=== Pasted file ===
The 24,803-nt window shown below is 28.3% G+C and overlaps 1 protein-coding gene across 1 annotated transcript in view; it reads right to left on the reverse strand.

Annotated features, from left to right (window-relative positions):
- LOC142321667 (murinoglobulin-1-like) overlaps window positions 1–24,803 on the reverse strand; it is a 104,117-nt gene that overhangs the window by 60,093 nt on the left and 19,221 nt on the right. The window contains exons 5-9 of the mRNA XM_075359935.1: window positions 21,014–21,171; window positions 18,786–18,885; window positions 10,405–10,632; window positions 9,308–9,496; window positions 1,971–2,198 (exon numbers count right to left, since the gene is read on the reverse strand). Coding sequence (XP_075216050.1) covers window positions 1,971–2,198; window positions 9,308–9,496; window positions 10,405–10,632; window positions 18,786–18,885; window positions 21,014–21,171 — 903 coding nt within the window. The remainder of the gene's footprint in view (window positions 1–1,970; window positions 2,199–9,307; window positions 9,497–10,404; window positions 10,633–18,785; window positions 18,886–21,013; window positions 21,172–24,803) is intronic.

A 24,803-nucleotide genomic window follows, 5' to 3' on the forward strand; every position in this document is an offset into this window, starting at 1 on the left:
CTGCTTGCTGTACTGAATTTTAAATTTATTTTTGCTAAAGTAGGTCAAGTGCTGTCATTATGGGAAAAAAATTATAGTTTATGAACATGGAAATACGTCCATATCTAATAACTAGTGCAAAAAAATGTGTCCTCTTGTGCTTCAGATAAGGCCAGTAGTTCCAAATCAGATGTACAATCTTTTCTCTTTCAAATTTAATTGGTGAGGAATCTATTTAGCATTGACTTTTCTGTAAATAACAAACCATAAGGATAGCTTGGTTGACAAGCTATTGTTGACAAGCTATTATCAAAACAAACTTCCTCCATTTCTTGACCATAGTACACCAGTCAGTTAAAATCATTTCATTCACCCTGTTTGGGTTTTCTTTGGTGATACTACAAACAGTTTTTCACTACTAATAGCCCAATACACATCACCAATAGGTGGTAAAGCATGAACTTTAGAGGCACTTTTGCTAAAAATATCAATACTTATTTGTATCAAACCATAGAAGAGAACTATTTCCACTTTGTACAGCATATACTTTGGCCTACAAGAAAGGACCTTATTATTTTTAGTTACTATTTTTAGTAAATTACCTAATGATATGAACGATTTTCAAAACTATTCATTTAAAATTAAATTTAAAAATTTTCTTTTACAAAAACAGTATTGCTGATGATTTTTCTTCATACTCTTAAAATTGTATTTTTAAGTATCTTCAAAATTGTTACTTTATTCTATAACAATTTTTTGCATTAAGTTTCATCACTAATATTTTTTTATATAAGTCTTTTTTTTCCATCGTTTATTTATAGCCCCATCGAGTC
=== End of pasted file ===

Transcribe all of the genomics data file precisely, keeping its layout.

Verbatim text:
The 24,803-nt window shown below is 28.3% G+C and overlaps 1 protein-coding gene across 1 annotated transcript in view; it reads right to left on the reverse strand.

Annotated features, from left to right (window-relative positions):
- LOC142321667 (murinoglobulin-1-like) overlaps window positions 1–24,803 on the reverse strand; it is a 104,117-nt gene that overhangs the window by 60,093 nt on the left and 19,221 nt on the right. The window contains exons 5-9 of the mRNA XM_075359935.1: window positions 21,014–21,171; window positions 18,786–18,885; window positions 10,405–10,632; window positions 9,308–9,496; window positions 1,971–2,198 (exon numbers count right to left, since the gene is read on the reverse strand). Coding sequence (XP_075216050.1) covers window positions 1,971–2,198; window positions 9,308–9,496; window positions 10,405–10,632; window positions 18,786–18,885; window positions 21,014–21,171 — 903 coding nt within the window. The remainder of the gene's footprint in view (window positions 1–1,970; window positions 2,199–9,307; window positions 9,497–10,404; window positions 10,633–18,785; window positions 18,886–21,013; window positions 21,172–24,803) is intronic.

A 24,803-nucleotide genomic window follows, 5' to 3' on the forward strand; every position in this document is an offset into this window, starting at 1 on the left:
CTGCTTGCTGTACTGAATTTTAAATTTATTTTTGCTAAAGTAGGTCAAGTGCTGTCATTATGGGAAAAAAATTATAGTTTATGAACATGGAAATACGTCCATATCTAATAACTAGTGCAAAAAAATGTGTCCTCTTGTGCTTCAGATAAGGCCAGTAGTTCCAAATCAGATGTACAATCTTTTCTCTTTCAAATTTAATTGGTGAGGAATCTATTTAGCATTGACTTTTCTGTAAATAACAAACCATAAGGATAGCTTGGTTGACAAGCTATTGTTGACAAGCTATTATCAAAACAAACTTCCTCCATTTCTTGACCATAGTACACCAGTCAGTTAAAATCATTTCATTCACCCTGTTTGGGTTTTCTTTGGTGATACTACAAACAGTTTTTCACTACTAATAGCCCAATACACATCACCAATAGGTGGTAAAGCATGAACTTTAGAGGCACTTTTGCTAAAAATATCAATACTTATTTGTATCAAACCATAGAAGAGAACTATTTCCACTTTGTACAGCATATACTTTGGCCTACAAGAAAGGACCTTATTATTTTTAGTTACTATTTTTAGTAAATTACCTAATGATATGAACGATTTTCAAAACTATTCATTTAAAATTAAATTTAAAAATTTTCTTTTACAAAAACAGTATTGCTGATGATTTTTCTTCATACTCTTAAAATTGTATTTTTAAGTATCTTCAAAATTGTTACTTTATTCTATAACAATTTTTTGCATTAAGTTTCATCACTAATATTTTTTTATATAAGTCTTTTTTTTCCATCGTTTATTTATAGCCCCATCGAGTC